Accessing upstream oauth2 token from python code within singleuser notebook server

Hello together,

I’m using and enjoying jupyter notebooks since several years, but only in single user environments.

Now I’m in an use case where I need JupyterHub to spawn user centric instances.
Following you’re guides I managed to use KeyCloak as authentication provider for login, which is quite nice.

What I don’t understand is the following, shown in the graphic:

My business application and JupyterHub share the same authentication provider (KeyCloak), so once I logged in to one of them, I can directly switch to the other one without being forced to login again.

I’ve seen the documentation of pre_spawn_start to forward a bearer token to the singleuser server:

That is nice to initially forward the information, but when the token (and refresh token) expires, because I’m just using data and performing calculations based on the data without interacting with my application backend or keycloak directly, there is no direct way to refresh my token.

The clients for OpenID Connect / OAuth2 I’ve found all require a client_secret or a web interaction to authenticate. Nothing I would do from within my python scripts.

What I’m searching for is a possibility to make JupyterHub/public-proxy/api refreshing my auth_token from keycloak as soon as it expires. So that my python scripts within the singleuser notebook server can fetch a valid token from the api to communicate with the application backend.

The idea of forcing my users to reauthenticate against keycloak before communicating with the application backend, while they are still using jupyterhub (which depends on keycloak auth), but do not directly communicate with the application backend which would ideally refresh the token, is something I’m trying to omit.

Thanks in advance for an hint,

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It looks like someone’s written a dedicated KeyCloakAuthenticator that implements refresh_user to refresh the token (note I haven’t used this authenticator so can’t vouch for it):

Unfortunately there isn’t a way for a user to fetch the updated auth_state, though this is under discussion:

Thanks for the reply. I’ll have a look at both :slight_smile:

Especially the auth state thing is what I’ve been searching for.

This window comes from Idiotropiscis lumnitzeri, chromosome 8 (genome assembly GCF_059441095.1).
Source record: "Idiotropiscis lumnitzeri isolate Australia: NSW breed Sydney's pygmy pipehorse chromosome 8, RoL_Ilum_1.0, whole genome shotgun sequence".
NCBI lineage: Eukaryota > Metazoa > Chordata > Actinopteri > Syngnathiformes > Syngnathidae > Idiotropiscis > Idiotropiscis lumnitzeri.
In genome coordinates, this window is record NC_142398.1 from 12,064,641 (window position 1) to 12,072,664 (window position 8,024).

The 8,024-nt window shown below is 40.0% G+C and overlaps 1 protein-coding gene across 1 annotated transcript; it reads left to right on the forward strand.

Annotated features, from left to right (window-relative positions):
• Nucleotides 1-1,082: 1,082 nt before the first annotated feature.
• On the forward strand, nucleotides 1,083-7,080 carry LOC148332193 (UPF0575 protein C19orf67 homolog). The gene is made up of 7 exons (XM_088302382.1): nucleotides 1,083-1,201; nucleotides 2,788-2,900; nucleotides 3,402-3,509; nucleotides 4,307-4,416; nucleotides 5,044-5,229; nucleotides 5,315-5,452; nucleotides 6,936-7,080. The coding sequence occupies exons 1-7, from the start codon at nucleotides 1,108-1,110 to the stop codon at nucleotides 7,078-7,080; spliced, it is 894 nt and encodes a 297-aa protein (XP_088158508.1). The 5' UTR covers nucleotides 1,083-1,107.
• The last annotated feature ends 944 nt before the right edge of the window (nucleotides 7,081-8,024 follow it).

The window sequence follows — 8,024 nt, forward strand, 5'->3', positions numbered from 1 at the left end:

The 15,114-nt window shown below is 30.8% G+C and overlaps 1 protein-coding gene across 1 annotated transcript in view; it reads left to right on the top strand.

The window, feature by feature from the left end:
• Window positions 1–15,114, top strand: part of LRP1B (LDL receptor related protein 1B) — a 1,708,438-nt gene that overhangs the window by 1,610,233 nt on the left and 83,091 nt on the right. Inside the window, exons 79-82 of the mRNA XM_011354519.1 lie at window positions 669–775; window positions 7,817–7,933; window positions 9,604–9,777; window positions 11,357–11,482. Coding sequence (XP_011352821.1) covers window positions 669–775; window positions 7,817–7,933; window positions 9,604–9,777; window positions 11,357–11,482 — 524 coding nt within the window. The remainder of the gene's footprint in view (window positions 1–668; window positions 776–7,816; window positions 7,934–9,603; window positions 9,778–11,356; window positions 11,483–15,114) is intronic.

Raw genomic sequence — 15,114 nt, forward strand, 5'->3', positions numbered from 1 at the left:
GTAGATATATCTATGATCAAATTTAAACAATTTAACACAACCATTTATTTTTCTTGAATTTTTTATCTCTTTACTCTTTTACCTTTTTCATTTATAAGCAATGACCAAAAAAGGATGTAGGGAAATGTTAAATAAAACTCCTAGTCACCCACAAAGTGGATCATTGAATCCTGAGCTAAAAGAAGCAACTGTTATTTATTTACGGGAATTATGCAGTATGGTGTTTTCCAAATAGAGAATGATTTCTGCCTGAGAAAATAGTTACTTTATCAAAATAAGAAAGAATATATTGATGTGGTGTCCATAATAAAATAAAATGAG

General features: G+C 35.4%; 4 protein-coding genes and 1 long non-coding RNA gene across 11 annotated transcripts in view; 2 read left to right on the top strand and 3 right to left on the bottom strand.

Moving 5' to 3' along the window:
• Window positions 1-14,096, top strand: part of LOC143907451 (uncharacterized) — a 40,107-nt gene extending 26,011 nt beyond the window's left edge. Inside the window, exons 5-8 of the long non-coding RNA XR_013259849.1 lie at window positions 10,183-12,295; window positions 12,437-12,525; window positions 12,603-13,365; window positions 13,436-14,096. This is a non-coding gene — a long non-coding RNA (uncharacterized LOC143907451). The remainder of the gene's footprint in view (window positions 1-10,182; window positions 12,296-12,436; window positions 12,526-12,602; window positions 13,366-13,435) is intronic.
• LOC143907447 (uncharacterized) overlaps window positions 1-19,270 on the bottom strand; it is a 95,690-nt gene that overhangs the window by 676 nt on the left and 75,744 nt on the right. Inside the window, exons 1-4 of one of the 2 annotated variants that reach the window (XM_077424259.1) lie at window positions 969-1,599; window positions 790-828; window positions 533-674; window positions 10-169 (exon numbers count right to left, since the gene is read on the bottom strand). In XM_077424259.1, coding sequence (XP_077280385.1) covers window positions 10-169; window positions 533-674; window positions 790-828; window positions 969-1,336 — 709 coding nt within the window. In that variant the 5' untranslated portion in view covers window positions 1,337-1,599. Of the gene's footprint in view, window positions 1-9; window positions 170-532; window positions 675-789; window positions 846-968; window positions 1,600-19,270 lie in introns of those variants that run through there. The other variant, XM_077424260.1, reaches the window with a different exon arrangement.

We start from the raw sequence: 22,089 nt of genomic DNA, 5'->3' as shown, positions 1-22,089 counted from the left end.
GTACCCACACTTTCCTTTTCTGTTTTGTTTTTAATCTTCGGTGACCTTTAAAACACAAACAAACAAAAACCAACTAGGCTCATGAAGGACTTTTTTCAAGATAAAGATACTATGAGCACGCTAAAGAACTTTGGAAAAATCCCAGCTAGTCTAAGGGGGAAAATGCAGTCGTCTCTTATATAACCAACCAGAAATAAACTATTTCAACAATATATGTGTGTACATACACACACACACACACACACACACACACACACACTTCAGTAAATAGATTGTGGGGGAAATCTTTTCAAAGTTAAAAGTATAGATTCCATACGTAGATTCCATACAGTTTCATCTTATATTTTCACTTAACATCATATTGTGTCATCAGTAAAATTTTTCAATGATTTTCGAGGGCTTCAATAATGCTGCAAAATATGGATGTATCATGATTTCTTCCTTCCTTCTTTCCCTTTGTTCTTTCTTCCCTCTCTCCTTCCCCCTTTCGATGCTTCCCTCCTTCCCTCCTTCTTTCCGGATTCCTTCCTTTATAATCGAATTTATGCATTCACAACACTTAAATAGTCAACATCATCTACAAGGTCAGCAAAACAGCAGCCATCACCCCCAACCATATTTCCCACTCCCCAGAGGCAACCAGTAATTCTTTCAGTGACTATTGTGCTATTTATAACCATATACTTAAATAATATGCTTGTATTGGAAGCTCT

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@warwing this is an interesting use-case - we had a similar need in the renku project ( to use the oauth2 credentials to communicate with GitLab from the user jupyter sessions. One problem we encountered was that having access to the oauth2 token in the sessions has huge security implications (users being given code by someone else to execute in their sessions) - we handled it by creating a proxy sidecar container that handles the credentials for the user (and limits where those credentials can be used). Not sure if this applies to you but thought I’d mention it!

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@rokroskar Very good point, which I have completely overseen. Thanks for that!
From a conceptional point, my view on JupyterHub was, that a user has his own workspace, where nobody else is allowed to look at.

As long as the “admin_users” is disabled, this should be true (no issue) - right?

So enabling “admin_users” is an important thing, that the owner of the installed system has to decide.

What I don’t understand is, how a sidecar container may help. Because when the python scripts inside the jupyter notebooks have the permission (during runtime access to the auth token) to execute an operation on the application backend and the admin acts as the regular user - what would make a difference??

right, in our case it was simply that the use of the token is restricted to a specific repository - the proxy only adds the token to requests to a specific URL. If you have the oauth token readily available in the session, it can be used to make requests to any API that accepts it. So in our case, the use of the token is completely restricted to pushing/pulling from a single repository, and it is never visible to the user.